Whether to show love, communicate gratitude, pass congratulations, send a message of appreciation, or as a gesture of condolences, flowers are by far among the best gifts you can get for literally anyone.
However, it is important to do so with one important thought in mind… Some people suffer from pollen allergies, which can range from mild to severe. In this case, pollen is the allergen, and at times, these people tend to show allergic reactions to certain kinds of flowers more than others.
All the same, the good news is that some flowers have extremely low levels of pollen, making them more suitable to send to someone with a history of pollen allergies.
Sometimes called hypoallergenic flowers, blooms with lower pollen amounts can also be a safer option when sending flowers to someone whose health or allergy history is little known to you.
With this in mind, below are some types of flowers with the least amount of allergens.
Tulips are possibly the least allergic flower, in terms of pollen content. Because of the way they are grown, packaged, and stored, they tend to be the least likely to cause a pollen reaction. However, one striking fact is worth noting about tulips despite their popularity in the flower world. They usually grow well in colder climates, which perhaps explains why the Netherlands is so popular for these blooms.
They are also usually in season between late winter, fall, and spring in most places. Nonetheless, this doesn’t necessarily make it impossible to find tulips whenever you need them. If your local florist is short on supply, you can always send tulips online to a friend, loved one, or stranger despite the time of the year or your recipient’s destination.
You will rarely go wrong by choosing orchids as a floral gift to anyone. Of course, they do contain pollen but in very little quantities. This puts them on the list of the most allergy-friendly flowers you can find.
And if you have a hunch that your intended recipient is sensitive to fragrances, consider picking varieties like Dendrobium, Paphiopedilum, or Phalaenopsis so you don’t have to worry about affecting their health. You can even send them a live orchid as a gift for occasions such as housewarming, graduation, retirement, or anniversary.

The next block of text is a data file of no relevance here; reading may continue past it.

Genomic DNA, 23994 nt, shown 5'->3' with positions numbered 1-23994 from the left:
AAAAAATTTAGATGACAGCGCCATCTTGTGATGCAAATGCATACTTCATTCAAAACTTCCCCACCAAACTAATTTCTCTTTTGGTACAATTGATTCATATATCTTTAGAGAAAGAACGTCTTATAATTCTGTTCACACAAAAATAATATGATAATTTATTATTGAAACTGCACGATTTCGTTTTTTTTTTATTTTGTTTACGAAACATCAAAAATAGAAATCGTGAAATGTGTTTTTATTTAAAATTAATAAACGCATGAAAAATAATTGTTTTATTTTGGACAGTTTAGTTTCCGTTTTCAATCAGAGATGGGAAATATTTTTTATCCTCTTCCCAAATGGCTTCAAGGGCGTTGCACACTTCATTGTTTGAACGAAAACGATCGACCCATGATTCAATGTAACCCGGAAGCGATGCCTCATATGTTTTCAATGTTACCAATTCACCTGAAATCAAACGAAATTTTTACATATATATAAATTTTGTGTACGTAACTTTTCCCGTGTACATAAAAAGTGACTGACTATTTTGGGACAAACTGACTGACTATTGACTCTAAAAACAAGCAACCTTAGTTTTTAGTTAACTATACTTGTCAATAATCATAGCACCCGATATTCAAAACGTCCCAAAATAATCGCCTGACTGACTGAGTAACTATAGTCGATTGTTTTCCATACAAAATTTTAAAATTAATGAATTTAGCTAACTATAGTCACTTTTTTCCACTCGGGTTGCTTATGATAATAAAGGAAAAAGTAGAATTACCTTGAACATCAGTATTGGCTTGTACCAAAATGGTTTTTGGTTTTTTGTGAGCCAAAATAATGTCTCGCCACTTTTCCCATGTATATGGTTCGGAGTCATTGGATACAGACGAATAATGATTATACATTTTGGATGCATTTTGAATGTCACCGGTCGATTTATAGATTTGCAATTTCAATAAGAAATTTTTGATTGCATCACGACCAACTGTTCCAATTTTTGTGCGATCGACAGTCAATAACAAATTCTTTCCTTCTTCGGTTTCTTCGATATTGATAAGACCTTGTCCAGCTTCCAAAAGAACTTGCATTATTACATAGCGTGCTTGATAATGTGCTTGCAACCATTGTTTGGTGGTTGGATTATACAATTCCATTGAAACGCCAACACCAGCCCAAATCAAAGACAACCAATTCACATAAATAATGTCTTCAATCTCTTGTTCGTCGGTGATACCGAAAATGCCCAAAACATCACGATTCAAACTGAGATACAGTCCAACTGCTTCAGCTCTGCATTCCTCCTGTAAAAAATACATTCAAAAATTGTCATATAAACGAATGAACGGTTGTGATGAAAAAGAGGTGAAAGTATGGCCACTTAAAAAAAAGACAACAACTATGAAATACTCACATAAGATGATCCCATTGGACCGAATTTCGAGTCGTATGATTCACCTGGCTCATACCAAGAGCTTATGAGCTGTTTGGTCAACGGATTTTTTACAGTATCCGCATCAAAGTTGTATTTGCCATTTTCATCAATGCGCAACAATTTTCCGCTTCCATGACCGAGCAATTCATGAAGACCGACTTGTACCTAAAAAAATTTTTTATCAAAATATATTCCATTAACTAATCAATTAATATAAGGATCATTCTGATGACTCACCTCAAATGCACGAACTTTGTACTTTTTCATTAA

Hydrangeas are among the most beautiful flowers in the garden and are incredibly popular for gifting on Valentine’s Day, Mother’s Day, and celebrations that happen around this time of the year when they’re in full bloom. Despite versatility in terms of colors, these gorgeous blooms are available in small to medium-sized petals, making them easy to carry.
Apparently, while pollen content isn’t incredibly low, one huge advantage makes hydrangeas a great option for a recipient you suspect to have a pollen allergy. The pollen is sticky, meaning that it doesn’t disperse easily in the air, and therefore won’t cause allergic symptoms. They’re also perfect for someone who’s not a fan of strong floral fragrances.
Often considered a symbol of fortune and good luck, the beauty portrayed by these romantic flowers is arguably unbeatable. Peonies are available in a wide range of colors, from red to pink, white, and more. The best part is that they are hypoallergenic as well, making them a great pick for a gift to someone who potentially suffers from respiratory allergies.
Besides boasting a plethora of color options to choose from, a few other things make these blooms a wonderful gift for just about anyone. Most importantly, they are lightly scented and do not have a pollen-heavy design despite carrying multiple petals.
Of course, different colors of carnations may carry different meanings, but they are generally thought to symbolize love (especially motherly love), distinction, and fascination. All in all, their low pollen content makes them suitable as well for people with allergies.
To answer your question, several flowers have a pollen content low enough to not trigger allergies to the recipient or gardener. Besides the ones mentioned above, other notable mentions include roses, irises, daffodils, geraniums, and lilies.
Written by Sofia Alves